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Groovounet
07-21-2011, 10:20 AM
I hope nobody had the weird idea on invest in a MacBook using a HD3000 because you are stock to OpenGL 2.1.

http://developer.apple.com/graphicsimaging/opengl/capabilities/GLInfo_1070_Core.html

I seems that Apple choice was to build a new drivers, only running OpenGL 3.2. There are extensions but none which are part of the OpenGL 3.2 core profile. Clear and nice cut.

Alfonse Reinheart
07-21-2011, 02:49 PM
That's highly annoying. No explicit attributes. No texture_sRGB (needed to have S3TC with sRGB). It's better than it was, but not as good as it ought to be.

feelgood
07-21-2011, 08:44 PM
Both EXT_texture_sRGB and ARB_framebuffer_sRGB are supported under GL 3.2 (through the core API path)
as well as GL 2.x (via extensions on supported renderers) on this platform.

Alfonse Reinheart
07-21-2011, 11:02 PM
EXT_texture_sRGB contains enums for DXT compressed sRGB textures. Which are most assuredly not supported via core 3.2. Go ahead, check the spec; you won't find GL_COMPRESSED_SRGB_S3TC_DXT1 anywhere in the specification.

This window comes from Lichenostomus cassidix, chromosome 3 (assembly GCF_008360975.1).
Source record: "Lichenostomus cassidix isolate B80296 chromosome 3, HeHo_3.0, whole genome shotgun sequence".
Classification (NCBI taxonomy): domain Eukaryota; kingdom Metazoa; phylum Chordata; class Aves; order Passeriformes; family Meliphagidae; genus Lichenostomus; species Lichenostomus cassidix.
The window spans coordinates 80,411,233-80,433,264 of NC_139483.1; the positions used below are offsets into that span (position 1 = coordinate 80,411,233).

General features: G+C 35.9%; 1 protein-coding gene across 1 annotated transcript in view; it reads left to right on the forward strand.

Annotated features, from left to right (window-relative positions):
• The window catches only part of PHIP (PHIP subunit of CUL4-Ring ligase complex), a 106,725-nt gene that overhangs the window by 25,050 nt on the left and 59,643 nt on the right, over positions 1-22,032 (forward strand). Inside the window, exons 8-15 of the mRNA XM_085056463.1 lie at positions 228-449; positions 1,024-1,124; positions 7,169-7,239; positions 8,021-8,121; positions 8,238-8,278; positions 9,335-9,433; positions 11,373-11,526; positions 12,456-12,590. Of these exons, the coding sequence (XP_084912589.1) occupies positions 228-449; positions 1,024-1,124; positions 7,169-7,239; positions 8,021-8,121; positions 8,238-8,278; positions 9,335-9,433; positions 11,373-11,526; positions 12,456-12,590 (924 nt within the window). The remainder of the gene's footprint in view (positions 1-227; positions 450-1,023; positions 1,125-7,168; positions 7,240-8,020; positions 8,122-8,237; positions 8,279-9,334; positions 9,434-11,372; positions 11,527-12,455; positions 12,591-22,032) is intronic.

So effectively, they took out support for sRGB S3TC compressed textures.

arekkusu
07-22-2011, 10:24 AM
sRGB DXT formats are still supported. They're in the gl3ext.h and they work.

Alfonse Reinheart
07-22-2011, 12:58 PM
sRGB DXT formats are still supported. They're in the gl3ext.h and they work.

And since no extension is advertised for it, and it's not part of core, it is therefore a driver bug that it works. Calling glCompressedTexImage2D with GL_COMPRESSED_SRGB_S3TC_DXT1_EXT as the internal format should give a GL_INVALID_ENUM error.

malexander
07-22-2011, 01:30 PM
According to this article (http://arstechnica.com/apple/guides/2011/07/does-apple-still-care-about-creative-pros.ars/2), GL4.1 on OSX might not be too far away (see "OpenGL 3.2", about halfway down) -- at least for recent AMD and Nvidia equipped systems, that is. The fact that the new Macbook Airs only have Intel GPUs is a little disappointing on this front. Two steps forward, one back :)

Groovounet
07-22-2011, 03:48 PM
Define "not too far away" :p

More seriously, it takes time to write drivers and I can't picture OpenGL 4.1 on mac in even a year... but I wish!

Alfonse Reinheart
07-22-2011, 06:50 PM